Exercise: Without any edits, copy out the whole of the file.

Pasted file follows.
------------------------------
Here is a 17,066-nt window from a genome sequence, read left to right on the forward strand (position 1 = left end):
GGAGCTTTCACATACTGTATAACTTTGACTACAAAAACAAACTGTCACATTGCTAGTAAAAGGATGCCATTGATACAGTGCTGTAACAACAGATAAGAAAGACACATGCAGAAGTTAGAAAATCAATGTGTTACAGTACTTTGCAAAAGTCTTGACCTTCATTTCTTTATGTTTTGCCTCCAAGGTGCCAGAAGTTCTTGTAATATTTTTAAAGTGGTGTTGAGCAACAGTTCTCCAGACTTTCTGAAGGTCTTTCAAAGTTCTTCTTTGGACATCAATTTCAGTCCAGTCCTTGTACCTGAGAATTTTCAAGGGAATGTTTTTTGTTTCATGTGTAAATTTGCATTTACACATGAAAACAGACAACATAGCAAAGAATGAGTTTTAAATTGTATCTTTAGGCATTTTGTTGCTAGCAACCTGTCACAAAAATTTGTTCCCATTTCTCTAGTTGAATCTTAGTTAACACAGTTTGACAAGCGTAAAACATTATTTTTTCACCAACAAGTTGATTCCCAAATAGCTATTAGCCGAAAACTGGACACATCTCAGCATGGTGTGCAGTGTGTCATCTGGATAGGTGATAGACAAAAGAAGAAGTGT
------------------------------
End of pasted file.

Here is a 17,066-nt window from a genome sequence, read left to right on the forward strand (position 1 = left end):
GGAGCTTTCACATACTGTATAACTTTGACTACAAAAACAAACTGTCACATTGCTAGTAAAAGGATGCCATTGATACAGTGCTGTAACAACAGATAAGAAAGACACATGCAGAAGTTAGAAAATCAATGTGTTACAGTACTTTGCAAAAGTCTTGACCTTCATTTCTTTATGTTTTGCCTCCAAGGTGCCAGAAGTTCTTGTAATATTTTTAAAGTGGTGTTGAGCAACAGTTCTCCAGACTTTCTGAAGGTCTTTCAAAGTTCTTCTTTGGACATCAATTTCAGTCCAGTCCTTGTACCTGAGAATTTTCAAGGGAATGTTTTTTGTTTCATGTGTAAATTTGCATTTACACATGAAAACAGACAACATAGCAAAGAATGAGTTTTAAATTGTATCTTTAGGCATTTTGTTGCTAGCAACCTGTCACAAAAATTTGTTCCCATTTCTCTAGTTGAATCTTAGTTAACACAGTTTGACAAGCGTAAAACATTATTTTTTCACCAACAAGTTGATTCCCAAATAGCTATTAGCCGAAAACTGGACACATCTCAGCATGGTGTGCAGTGTGTCATCTGGATAGGTGATAGACAAAAGAAGAAGTGT